A drug aimed at treating an aggressive disease that affects the blood and bone marrow is set to save more lives, with the medication now available for more patients on the Pharmaceutical Benefits Scheme (PBS).
People who suffer from Chronic Myeloid Leukaemia (CML) can access ICLUSIG, also known as ponatinib. As of this month it is now available to all Philadelphia-positive Acute Lymphoblastic Leukaemia (PH+ ALL) patients, who are intolerant or resistant to other therapies.
The rare condition develops when the body produces too many of the white blood cells known as granulocytes. As cells grow, they gradually crowd bone marrow, interfering with normal blood cell production and become ineffective in fighting infections.
Each year in Australia about 330 people are diagnosed with CML. It is commonly diagnosed in adults older than 40 and develops slowly.
It is thought to arise from an acquired mutation in one or more of the genes. Most patients have a poor prognosis.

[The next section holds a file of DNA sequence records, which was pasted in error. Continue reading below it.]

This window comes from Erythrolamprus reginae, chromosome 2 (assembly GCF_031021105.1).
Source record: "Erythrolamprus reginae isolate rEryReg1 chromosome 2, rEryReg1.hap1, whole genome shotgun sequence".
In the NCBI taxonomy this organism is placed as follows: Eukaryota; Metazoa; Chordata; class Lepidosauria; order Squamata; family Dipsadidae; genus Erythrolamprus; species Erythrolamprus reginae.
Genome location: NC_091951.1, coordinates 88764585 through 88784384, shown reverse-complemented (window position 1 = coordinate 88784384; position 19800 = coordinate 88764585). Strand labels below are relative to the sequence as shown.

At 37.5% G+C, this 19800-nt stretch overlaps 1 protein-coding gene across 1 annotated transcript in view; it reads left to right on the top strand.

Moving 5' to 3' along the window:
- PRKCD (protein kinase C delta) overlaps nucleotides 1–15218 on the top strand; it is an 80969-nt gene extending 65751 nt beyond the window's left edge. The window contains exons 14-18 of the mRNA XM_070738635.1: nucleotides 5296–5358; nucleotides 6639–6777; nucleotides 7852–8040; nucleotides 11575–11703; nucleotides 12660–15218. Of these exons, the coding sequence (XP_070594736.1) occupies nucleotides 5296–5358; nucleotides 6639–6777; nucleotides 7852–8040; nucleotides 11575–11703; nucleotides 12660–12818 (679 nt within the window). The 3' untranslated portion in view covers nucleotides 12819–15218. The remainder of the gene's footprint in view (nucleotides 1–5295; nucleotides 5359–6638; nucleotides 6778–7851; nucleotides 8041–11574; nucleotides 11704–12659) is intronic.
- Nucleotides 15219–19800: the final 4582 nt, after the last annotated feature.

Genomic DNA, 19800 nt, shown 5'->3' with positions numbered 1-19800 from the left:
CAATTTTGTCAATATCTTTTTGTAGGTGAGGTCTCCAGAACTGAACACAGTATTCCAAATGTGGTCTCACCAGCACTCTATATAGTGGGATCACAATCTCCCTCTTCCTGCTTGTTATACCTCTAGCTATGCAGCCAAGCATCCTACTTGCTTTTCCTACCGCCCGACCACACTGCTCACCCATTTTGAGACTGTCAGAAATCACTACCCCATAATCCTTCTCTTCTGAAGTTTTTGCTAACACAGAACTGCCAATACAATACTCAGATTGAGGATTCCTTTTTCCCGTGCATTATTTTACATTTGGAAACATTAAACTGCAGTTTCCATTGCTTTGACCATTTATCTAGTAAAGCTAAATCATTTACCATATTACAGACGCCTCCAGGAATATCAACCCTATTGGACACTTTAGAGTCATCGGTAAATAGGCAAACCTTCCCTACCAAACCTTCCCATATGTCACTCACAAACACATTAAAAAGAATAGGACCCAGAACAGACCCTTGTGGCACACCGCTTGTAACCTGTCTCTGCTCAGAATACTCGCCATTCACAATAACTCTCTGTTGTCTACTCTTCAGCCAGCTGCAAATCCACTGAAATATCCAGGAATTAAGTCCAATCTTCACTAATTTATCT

Ponatinib was initially made available through the PBS from November, 2015. Without subsidised access, patients would otherwise pay up to $66,500 per year for this treatment.
Without this expanded offering under the PBS, patients would otherwise pay about $53,000 per year for this treatment.
Leading Australian leukaemia authority, Professor Timothy Hughes, welcomed the new listing as “a major step forward.”
“These patients really have no prospect of long-term survival with current therapies and this PBS listing presents a really exciting new opportunity,” he said.
“While outcomes for Ph+ ALL patients have improved a lot, we still have a very high incidence of relapse and resistance to [other drugs] imatinib and dasatinib.
“Ponatinib has broad coverage against the resistant forms of leukaemia. It really does add to our capacity to provide more people with a stable, long-term response and, in some cases, the prospect of long-term remission.”
Chief executive of the Leukaemia Foundation, Bill Petch, says access to the latest medicines is a vital step to help improve, extend and ultimately save more lives.
“Our priority is to ensure that all Australians living with a blood cancer including leukaemia, lymphoma and myeloma have access to the best therapies and treatments available,” he said.